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CC Ādi 17.195

Text

‘hari’ ‘hari’ kari’ hindu kare kolāhala
pātasāha śunile tomāra karibeka phala

Synonyms

hari hari kari’ — saying “Hari, Hari”; hindu — the Hindus; kare — make; kolāhala — tumultuous sound; pātasāha — the king; śunile — if hearing; tomāra — your; karibeka — will do; phala — punishment.

Translation

“ ‘Vibrating “Hari, Hari,” the Hindus make a tumultuous sound. If the king [pātasāha] hears it, certainly he will punish you.’

Purport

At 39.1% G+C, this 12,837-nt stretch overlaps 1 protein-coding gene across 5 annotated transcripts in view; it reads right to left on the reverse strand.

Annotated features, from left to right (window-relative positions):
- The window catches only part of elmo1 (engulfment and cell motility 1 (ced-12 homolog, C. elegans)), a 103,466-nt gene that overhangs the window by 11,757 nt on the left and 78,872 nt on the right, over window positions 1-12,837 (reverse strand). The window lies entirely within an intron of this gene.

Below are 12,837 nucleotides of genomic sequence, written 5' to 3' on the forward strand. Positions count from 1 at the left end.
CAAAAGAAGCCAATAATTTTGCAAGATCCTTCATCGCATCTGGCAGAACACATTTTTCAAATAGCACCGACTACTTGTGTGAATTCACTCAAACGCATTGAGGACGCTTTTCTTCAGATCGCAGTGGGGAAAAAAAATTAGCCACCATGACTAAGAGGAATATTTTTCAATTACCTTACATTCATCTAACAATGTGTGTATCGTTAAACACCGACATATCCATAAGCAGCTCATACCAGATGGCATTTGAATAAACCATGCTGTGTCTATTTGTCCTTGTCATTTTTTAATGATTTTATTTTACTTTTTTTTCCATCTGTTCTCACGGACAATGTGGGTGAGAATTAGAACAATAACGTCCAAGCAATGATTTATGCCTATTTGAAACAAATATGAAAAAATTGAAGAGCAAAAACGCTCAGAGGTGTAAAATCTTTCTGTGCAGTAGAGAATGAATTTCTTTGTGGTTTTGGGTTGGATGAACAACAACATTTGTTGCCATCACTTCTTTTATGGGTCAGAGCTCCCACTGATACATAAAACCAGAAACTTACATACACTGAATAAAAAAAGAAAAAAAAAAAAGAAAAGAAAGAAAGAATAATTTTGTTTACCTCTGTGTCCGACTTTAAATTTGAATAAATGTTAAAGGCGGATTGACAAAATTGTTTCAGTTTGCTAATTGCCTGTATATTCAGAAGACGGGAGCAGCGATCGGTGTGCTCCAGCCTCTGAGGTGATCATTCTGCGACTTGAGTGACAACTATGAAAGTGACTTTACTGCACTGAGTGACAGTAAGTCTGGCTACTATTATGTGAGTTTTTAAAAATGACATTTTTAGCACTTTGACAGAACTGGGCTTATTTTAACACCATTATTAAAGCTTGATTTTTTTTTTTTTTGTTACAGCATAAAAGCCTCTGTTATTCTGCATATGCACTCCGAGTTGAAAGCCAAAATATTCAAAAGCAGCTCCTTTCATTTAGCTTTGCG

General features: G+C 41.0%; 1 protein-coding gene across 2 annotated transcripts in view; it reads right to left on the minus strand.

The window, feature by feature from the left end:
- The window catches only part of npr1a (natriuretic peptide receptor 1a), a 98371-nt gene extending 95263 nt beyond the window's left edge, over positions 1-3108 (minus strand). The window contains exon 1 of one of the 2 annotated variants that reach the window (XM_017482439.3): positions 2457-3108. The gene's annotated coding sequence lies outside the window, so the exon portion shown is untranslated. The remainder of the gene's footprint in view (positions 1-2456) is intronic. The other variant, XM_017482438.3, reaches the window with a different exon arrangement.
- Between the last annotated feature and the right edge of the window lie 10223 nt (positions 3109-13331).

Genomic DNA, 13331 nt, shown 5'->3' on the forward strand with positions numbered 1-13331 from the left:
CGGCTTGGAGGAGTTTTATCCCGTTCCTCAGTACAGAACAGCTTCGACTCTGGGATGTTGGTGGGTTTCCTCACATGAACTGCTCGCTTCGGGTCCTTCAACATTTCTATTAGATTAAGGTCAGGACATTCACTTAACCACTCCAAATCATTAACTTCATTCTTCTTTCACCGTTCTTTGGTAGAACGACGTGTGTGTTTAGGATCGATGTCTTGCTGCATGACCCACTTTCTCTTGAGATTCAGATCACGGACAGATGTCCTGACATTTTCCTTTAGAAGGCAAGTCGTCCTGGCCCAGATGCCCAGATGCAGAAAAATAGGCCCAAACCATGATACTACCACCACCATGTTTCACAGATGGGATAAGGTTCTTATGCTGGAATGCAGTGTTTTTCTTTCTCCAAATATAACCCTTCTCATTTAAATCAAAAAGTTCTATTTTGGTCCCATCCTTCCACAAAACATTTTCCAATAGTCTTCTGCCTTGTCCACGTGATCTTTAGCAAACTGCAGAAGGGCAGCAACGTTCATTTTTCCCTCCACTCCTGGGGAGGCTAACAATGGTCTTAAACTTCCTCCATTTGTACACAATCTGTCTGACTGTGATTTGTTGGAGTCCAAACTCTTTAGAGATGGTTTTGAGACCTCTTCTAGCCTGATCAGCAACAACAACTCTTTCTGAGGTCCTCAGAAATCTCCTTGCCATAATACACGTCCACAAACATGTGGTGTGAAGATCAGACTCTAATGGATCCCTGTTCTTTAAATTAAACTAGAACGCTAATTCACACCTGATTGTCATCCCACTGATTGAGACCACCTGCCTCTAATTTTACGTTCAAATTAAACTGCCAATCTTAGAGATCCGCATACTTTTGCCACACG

Pātasāha refers to the king. Nawab Hussain Shah, whose full name was Ālā Uddīn Saiyad Husen Sā, was at that time (A.D. 1498-1521) the independent King of Bengal. Formerly he was the servant of the cruel Nawab of the Hābsī dynasty named Mujaḥphara Khān, but somehow or other he assassinated his master and became the King. After gaining the throne of Bengal (technically called Masnada), he declared himself Saiyad Husen Ālā Uddīn Seriph Mukkā. There is a book called Riyāja Us-salātina, whose author, Golām Husen, says that Nawab Hussain Shah belonged to the family of Mukkā Seriph. To keep his family’s glory, he took the name Seriph Mukkā. Generally, however, he is known as Nawab Hussain Shah. After his death, his eldest son, Nasaratsā, became King of Bengal (A.D. 1521-1533). This King also was very cruel. He committed many atrocities against the Vaiṣṇavas. As a result of his sinful activities, one of his servants from the Khojā group killed him while he was praying in the mosque.